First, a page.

WASHINGTON - Apple CEO Tim Cook came out as gay Thursday and said that fighting for equality is at the core of his personal and business ethos.
The head of the tech giant said his sexuality has never been a secret at his company, but acknowledging his homosexuality as a public statement about equality was "more important" than his privacy.
"Let me be clear: I'm proud to be gay, and I consider being gay among the greatest gifts God has given me," Cook said in a statement in Bloomberg Businessweek.
"I've had the good fortune to work at a company that loves creativity and innovation and knows it can only flourish when you embrace people's differences. Not everyone is so lucky," he said.
The Apple CEO said coming out was part of his personal fight to stand up for minorities, a value he said his company also embraces.
"Part of social progress is understanding that a person is not defined only by one's sexuality, race, or gender," he said.
"Being gay has given me a deeper understanding of what it means to be in the minority and provided a window into the challenges that people in other minority groups deal with every day." "We'll continue to fight for our values, and I believe that any CEO of this incredible company, regardless of race, gender, or sexual orientation, would do the same.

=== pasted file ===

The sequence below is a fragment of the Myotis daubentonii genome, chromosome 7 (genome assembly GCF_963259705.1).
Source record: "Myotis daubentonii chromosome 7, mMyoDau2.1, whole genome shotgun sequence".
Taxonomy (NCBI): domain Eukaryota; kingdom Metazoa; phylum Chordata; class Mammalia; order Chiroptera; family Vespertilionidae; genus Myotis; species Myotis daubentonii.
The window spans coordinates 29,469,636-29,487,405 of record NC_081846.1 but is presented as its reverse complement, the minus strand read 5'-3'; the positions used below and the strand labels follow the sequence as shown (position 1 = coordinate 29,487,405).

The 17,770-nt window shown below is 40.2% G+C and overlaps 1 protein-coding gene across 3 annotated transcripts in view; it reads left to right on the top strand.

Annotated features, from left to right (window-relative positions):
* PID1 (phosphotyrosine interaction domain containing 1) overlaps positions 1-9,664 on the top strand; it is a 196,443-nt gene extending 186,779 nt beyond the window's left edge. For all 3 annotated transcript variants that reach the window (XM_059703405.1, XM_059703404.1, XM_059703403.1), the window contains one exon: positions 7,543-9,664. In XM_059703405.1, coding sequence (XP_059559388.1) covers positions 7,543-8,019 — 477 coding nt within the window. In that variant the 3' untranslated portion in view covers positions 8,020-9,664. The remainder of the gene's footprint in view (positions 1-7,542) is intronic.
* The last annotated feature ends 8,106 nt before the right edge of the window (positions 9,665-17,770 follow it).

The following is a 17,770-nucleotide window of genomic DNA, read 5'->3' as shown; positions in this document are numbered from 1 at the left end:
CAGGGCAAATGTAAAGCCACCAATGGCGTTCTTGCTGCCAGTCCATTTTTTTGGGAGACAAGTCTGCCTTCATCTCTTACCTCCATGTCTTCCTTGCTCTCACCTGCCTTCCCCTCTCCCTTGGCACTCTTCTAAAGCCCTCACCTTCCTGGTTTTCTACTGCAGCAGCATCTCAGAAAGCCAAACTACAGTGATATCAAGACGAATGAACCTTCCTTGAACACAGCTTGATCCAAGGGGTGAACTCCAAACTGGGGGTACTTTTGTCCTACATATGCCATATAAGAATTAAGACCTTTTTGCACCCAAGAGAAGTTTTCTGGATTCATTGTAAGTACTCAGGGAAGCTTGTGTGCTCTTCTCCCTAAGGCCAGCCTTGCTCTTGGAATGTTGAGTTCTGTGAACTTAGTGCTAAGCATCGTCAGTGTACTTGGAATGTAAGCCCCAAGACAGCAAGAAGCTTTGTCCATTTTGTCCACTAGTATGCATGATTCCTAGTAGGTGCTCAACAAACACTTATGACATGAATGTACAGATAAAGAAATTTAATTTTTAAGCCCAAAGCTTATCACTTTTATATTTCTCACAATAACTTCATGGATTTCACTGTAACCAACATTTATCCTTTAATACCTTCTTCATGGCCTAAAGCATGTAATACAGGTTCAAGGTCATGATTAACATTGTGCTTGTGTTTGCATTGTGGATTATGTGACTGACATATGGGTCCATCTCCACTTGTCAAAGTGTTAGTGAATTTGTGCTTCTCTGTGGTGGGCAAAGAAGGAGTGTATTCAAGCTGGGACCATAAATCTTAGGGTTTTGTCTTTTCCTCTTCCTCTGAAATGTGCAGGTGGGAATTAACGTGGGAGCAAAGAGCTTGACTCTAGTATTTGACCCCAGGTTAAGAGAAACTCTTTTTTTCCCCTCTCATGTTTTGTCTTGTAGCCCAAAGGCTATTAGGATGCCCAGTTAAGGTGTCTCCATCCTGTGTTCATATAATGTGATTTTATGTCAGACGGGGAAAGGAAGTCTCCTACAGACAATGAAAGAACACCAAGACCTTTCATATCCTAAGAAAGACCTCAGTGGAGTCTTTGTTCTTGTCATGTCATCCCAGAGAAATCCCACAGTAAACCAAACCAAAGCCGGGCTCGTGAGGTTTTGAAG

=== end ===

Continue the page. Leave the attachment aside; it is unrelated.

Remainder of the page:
"And I will personally continue to advocate for equality for all people until my toes point up." Cook took over as the head of Apple in 2011 after the death of former CEO Steve Jobs.
He has faced criticism for not maintaining Apple's lustre after the death of Jobs, who was hailed by fans as a visionary.
But the recent frenzy over the big screen iPhone 6 launch had some analysts applauding Apple's comeback as it seeks to carve out its niche in the increasingly popular "phablet" market.
Cook said that being gay was only part of his identity, and described himself as a "an engineer, an uncle, a nature lover, a fitness nut, a son of the South, a sports fanatic, and many other things." He said he is inspired by civil rights champions Marin Luther King and Robert Kennedy, whose portraits hang in his office.